“East West, Home’s Best”: Feminist Politics of Sue Townsend in Bazaar and Rummage
Keywords:Sue Townsend, Bazaar and Rummage, issue-based play, agoraphobia, patriarchal oppression, feminist criticism, Thatcher
This paper discusses the social reasons for agoraphobia as a psychological disorder as observed in the women characters of British playwright Sue Townsend’s issue-based play Bazaar and Rummage (1982). The depiction of three agoraphobic women in a context characterised by patriarchal dominion constitutes the core of Townsend’s play. Although their problematic condition is presented rather comically, from their accounts, it seems apt to argue that societal oppression is the reason for their longlasting seclusion and constant fear of the outside world. The play offers a rummage sale as an opportunity for women to step outside and conquer their fear. Accordingly, in terms of presenting the psychological condition of women characters and associating the possible solution to their problem with a market occasion, Townsend’s play illustrates an example of feminist criticism. In this study, the play’s analysis is based on the 1980s context dominated by Thatcher politics, and Townsend’s portrayal of agoraphobia is discussed as a criticism of her society in which patriarchal hegemony plays a central role in women’s forced confinement.
"Agoraphobia." (1900). The British Medical Journal 1. 2037: 98. JSTOR. Web. 28 Jul. 2015. https://www.jstor.org/stable/20263132
"Agoraphobia." (1974). The British Medical Journal 4.5938: 177-78. JSTOR. Web. 28 Jul. 2015. https://www.jstor.org/stable/20470844
Bekker, M. (1996). “Agoraphobia and Gender: A Review.” Clinical Psychology Review 16. 2: 129-146.
Campbell, B. (2015). “Margaret Thatcher: To be or not to be a Woman.” British Politics 10: 41-51.
Carlson, S. (1991). Women and Comedy. Michigan: Michigan UP.
Chambless, D. L. and Mason, J. (1986). Sex, Sex-role Stereotyping and Agoraphobia: Behaviour Research and Therapy. 24. 2: 231–235.
Coveney, M. (1982). Review of Sue Townsend’s Bazaar and Rummage. Financial Times. In London Theatre Record. 6-19 May: 239.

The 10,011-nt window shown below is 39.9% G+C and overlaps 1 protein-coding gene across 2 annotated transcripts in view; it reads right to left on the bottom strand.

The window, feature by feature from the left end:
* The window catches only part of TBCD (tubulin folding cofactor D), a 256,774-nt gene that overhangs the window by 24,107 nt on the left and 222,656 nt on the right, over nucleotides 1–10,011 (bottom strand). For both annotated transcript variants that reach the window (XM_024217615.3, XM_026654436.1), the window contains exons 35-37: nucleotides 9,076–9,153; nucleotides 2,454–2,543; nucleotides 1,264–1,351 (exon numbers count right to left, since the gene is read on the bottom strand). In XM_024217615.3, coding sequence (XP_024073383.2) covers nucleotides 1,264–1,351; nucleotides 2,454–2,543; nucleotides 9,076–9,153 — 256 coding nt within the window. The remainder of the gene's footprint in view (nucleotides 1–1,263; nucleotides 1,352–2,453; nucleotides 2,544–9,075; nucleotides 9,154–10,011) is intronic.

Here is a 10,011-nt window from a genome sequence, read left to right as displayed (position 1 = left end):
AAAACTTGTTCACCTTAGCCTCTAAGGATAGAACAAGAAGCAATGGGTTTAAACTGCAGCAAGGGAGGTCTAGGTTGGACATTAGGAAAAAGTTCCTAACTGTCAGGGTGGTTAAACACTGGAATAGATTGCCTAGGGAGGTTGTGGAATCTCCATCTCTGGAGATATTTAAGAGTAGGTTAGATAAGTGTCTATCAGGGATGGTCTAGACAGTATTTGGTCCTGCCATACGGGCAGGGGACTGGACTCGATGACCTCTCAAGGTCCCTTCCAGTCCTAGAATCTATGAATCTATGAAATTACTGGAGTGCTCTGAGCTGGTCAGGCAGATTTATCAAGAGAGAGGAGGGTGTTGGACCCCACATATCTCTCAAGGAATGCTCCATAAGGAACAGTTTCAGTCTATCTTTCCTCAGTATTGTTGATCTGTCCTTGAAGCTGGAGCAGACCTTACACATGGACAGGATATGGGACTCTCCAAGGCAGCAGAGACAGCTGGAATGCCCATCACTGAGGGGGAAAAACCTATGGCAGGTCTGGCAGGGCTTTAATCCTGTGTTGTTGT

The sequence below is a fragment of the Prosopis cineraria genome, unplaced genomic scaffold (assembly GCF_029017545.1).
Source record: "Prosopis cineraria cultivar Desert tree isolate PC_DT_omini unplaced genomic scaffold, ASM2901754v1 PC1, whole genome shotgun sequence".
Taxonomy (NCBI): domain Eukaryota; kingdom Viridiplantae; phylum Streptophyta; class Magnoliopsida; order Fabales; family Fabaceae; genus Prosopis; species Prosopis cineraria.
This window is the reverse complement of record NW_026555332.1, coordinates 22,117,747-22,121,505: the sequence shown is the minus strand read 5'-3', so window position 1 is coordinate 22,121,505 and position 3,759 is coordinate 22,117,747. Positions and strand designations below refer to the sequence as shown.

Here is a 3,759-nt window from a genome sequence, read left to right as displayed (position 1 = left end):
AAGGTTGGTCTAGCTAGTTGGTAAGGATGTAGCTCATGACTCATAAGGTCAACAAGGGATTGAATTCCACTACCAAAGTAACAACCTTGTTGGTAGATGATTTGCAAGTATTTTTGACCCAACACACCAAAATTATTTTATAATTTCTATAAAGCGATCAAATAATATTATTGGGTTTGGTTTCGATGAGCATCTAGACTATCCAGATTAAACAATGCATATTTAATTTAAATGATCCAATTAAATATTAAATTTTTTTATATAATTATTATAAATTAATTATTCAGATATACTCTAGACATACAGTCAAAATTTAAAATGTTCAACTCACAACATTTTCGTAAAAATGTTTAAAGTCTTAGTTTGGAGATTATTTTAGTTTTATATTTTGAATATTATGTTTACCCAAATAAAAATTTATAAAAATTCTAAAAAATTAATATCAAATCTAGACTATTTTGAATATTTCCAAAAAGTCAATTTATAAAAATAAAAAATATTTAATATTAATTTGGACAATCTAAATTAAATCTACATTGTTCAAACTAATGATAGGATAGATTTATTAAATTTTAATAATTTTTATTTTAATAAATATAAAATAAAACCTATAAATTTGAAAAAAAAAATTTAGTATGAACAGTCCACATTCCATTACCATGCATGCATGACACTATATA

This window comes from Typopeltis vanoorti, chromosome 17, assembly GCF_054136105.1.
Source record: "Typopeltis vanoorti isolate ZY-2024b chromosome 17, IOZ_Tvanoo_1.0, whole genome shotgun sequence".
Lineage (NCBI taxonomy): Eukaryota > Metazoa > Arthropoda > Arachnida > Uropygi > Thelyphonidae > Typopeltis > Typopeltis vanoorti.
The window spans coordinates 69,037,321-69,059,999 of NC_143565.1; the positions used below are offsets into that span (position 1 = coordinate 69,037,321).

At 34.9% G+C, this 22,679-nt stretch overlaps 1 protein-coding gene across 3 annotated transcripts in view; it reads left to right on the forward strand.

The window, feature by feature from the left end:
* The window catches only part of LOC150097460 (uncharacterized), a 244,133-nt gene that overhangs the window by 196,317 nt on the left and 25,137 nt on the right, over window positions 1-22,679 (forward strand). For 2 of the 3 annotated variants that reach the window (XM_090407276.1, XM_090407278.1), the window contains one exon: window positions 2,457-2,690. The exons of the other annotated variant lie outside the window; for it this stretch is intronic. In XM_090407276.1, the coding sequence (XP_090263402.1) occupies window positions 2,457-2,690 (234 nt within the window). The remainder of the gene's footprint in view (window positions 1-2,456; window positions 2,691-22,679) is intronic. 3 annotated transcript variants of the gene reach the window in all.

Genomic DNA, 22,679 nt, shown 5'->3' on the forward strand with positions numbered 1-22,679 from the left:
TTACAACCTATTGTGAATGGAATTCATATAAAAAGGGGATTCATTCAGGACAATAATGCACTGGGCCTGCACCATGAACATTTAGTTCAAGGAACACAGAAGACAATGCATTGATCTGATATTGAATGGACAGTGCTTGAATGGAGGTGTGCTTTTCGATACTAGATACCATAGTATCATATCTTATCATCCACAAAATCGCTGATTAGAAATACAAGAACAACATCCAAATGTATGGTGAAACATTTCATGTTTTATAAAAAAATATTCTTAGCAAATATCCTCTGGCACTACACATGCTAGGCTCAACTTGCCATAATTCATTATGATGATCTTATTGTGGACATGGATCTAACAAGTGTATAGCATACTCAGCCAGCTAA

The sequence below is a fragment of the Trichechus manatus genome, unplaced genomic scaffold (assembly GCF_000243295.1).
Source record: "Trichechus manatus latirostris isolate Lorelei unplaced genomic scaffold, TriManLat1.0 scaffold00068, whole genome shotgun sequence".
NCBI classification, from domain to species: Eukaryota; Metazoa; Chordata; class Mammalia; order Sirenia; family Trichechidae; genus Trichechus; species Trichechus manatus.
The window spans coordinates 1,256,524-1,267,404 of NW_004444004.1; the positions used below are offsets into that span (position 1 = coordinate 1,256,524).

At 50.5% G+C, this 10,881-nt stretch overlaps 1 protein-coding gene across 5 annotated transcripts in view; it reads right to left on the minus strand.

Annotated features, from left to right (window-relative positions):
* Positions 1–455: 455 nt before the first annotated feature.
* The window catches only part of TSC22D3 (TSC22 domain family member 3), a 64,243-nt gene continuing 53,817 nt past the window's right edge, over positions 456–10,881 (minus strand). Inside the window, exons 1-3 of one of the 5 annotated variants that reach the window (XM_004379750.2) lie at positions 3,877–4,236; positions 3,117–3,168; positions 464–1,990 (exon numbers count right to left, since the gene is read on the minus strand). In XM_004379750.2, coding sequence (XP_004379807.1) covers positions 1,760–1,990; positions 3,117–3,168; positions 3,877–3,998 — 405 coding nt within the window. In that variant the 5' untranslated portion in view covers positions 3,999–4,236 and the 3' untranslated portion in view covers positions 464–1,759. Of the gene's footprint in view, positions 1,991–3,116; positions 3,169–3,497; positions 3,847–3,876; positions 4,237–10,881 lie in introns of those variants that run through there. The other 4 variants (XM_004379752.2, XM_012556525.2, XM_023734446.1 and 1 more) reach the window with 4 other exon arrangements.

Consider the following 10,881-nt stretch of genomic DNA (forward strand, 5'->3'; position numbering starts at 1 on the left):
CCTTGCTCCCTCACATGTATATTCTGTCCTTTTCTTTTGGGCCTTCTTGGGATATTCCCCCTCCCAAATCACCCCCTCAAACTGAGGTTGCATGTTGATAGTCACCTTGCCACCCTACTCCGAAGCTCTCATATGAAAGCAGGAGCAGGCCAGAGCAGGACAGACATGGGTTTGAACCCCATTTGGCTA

Davidson, J. (2003). Phobic Geographies: The Phenomenology and Spatiality of Identity. Aldershot: Ashgate.
Diagnostic and Statistical Manual of Mental Disorders: DSM-IV. (1994). Washington, DC: American Psychiatric Association.
Foa, E., G. Steketee, and M. Young. (1984). “Agoraphobia: Phenomenological Aspects Associated Characteristics and Theoretical Considerations.” Clinical Psychology Review 4: 431-457.
Gournay, K. (1989). “Agoraphobia: A Woman’s Problem? The Sex-Role
Perspective.” Agoraphobia: Current Perspectives on Theory and Treatment. Ed. Kevin Gournay. London and New York: Routledge: 209-226.
Hudson, B. L. (1989). “Social Factors and the Role of Social Workers.” Agoraphobia: Current Perspectives on Theory and Treatment. Ed. Kevin Gournay. London and New York: Routledge: 60-84.
Mathews, A. M., Michael G. G., and Derek W. J. (1981). Agoraphobia: Nature and Treatment. London and New York: Tavistock.
McDowell, Linda. (1989). “Women in Thatcher’s Britain.” The Political Geography of Contemporary Britain. Ed. John Mohan. London: Macmillan: 172-187.
Nicholls, T. (2014). Theatre West Four: So Far as I Can Remember. Vol.2. N.p: Paragon.
Peacock, D. Keith. (1999). Thatcher’s Theatre: British Theatre and Drama in the Eighties. London: Greenwood.
Townsend, S. (1984a). Bazaar and Rummage, Groping for Words, Womberang. London: Methuen.
Townsend, S. (1984b). Introduction. Bazaar and Rummage, Groping for Words, Womberang. London: Methuen. i-v.
Wyllie, A. (2009). Sex on Stage: Gender and Sexuality in Post-War British Theatre. Bristol, GBR: Intellect Ltd.
How to Cite
Authors who publish with this journal agree to the following terms:
- Authors retain copyright and grant the journal right of first publication, with the work [6 months] after publication simultaneously licensed under a Creative Commons Attribution License that allows others to share the work with an acknowledgement of the work's authorship and initial publication in this journal.
- Authors are able to enter into separate, additional contractual arrangements for the non-exclusive distribution of the journal's published version of the work (e.g., post it to an institutional repository or publish it in a book), with an acknowledgement of its initial publication in this journal.
- Authors are permitted and encouraged to post their work online (e.g., in institutional repositories or on their website) prior to and during the submission process, as it can lead to productive exchanges, as well as earlier and greater citation of published work (See The Effect of Open Access)